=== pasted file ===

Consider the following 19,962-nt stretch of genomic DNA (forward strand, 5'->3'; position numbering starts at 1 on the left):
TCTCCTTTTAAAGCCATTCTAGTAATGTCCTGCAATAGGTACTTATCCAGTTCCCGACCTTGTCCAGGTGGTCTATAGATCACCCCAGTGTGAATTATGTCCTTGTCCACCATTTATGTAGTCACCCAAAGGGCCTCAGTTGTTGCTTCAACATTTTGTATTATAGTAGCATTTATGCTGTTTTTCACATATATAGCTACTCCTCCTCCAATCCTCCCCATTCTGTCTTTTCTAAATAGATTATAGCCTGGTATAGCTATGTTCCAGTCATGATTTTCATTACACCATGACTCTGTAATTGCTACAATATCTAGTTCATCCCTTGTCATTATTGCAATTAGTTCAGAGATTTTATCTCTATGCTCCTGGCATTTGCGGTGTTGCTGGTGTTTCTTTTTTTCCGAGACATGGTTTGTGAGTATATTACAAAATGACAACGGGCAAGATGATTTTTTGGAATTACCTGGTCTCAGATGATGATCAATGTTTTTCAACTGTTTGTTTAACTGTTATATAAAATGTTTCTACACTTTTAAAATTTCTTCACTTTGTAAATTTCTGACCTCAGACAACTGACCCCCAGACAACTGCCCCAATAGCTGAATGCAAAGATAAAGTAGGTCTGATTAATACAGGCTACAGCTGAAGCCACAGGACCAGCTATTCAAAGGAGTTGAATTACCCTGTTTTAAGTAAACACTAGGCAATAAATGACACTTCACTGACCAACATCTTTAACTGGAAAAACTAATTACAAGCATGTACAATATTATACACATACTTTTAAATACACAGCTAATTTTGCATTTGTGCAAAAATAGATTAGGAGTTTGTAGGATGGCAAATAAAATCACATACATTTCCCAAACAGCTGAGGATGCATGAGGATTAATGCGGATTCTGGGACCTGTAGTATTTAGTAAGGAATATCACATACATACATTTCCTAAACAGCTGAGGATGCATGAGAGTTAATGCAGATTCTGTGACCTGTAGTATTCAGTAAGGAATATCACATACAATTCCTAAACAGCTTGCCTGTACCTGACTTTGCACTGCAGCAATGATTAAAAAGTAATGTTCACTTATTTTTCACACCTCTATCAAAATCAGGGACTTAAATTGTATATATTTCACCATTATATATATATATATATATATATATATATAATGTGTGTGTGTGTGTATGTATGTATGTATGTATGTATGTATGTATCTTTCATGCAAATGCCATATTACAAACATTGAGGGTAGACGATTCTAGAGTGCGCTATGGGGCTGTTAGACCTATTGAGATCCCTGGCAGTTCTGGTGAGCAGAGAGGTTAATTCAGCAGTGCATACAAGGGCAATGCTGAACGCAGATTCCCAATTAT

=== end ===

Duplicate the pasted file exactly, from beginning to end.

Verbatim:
Consider the following 19,962-nt stretch of genomic DNA (forward strand, 5'->3'; position numbering starts at 1 on the left):
TCTCCTTTTAAAGCCATTCTAGTAATGTCCTGCAATAGGTACTTATCCAGTTCCCGACCTTGTCCAGGTGGTCTATAGATCACCCCAGTGTGAATTATGTCCTTGTCCACCATTTATGTAGTCACCCAAAGGGCCTCAGTTGTTGCTTCAACATTTTGTATTATAGTAGCATTTATGCTGTTTTTCACATATATAGCTACTCCTCCTCCAATCCTCCCCATTCTGTCTTTTCTAAATAGATTATAGCCTGGTATAGCTATGTTCCAGTCATGATTTTCATTACACCATGACTCTGTAATTGCTACAATATCTAGTTCATCCCTTGTCATTATTGCAATTAGTTCAGAGATTTTATCTCTATGCTCCTGGCATTTGCGGTGTTGCTGGTGTTTCTTTTTTTCCGAGACATGGTTTGTGAGTATATTACAAAATGACAACGGGCAAGATGATTTTTTGGAATTACCTGGTCTCAGATGATGATCAATGTTTTTCAACTGTTTGTTTAACTGTTATATAAAATGTTTCTACACTTTTAAAATTTCTTCACTTTGTAAATTTCTGACCTCAGACAACTGACCCCCAGACAACTGCCCCAATAGCTGAATGCAAAGATAAAGTAGGTCTGATTAATACAGGCTACAGCTGAAGCCACAGGACCAGCTATTCAAAGGAGTTGAATTACCCTGTTTTAAGTAAACACTAGGCAATAAATGACACTTCACTGACCAACATCTTTAACTGGAAAAACTAATTACAAGCATGTACAATATTATACACATACTTTTAAATACACAGCTAATTTTGCATTTGTGCAAAAATAGATTAGGAGTTTGTAGGATGGCAAATAAAATCACATACATTTCCCAAACAGCTGAGGATGCATGAGGATTAATGCGGATTCTGGGACCTGTAGTATTTAGTAAGGAATATCACATACATACATTTCCTAAACAGCTGAGGATGCATGAGAGTTAATGCAGATTCTGTGACCTGTAGTATTCAGTAAGGAATATCACATACAATTCCTAAACAGCTTGCCTGTACCTGACTTTGCACTGCAGCAATGATTAAAAAGTAATGTTCACTTATTTTTCACACCTCTATCAAAATCAGGGACTTAAATTGTATATATTTCACCATTATATATATATATATATATATATATATATAATGTGTGTGTGTGTGTATGTATGTATGTATGTATGTATGTATGTATCTTTCATGCAAATGCCATATTACAAACATTGAGGGTAGACGATTCTAGAGTGCGCTATGGGGCTGTTAGACCTATTGAGATCCCTGGCAGTTCTGGTGAGCAGAGAGGTTAATTCAGCAGTGCATACAAGGGCAATGCTGAACGCAGATTCCCAATTAT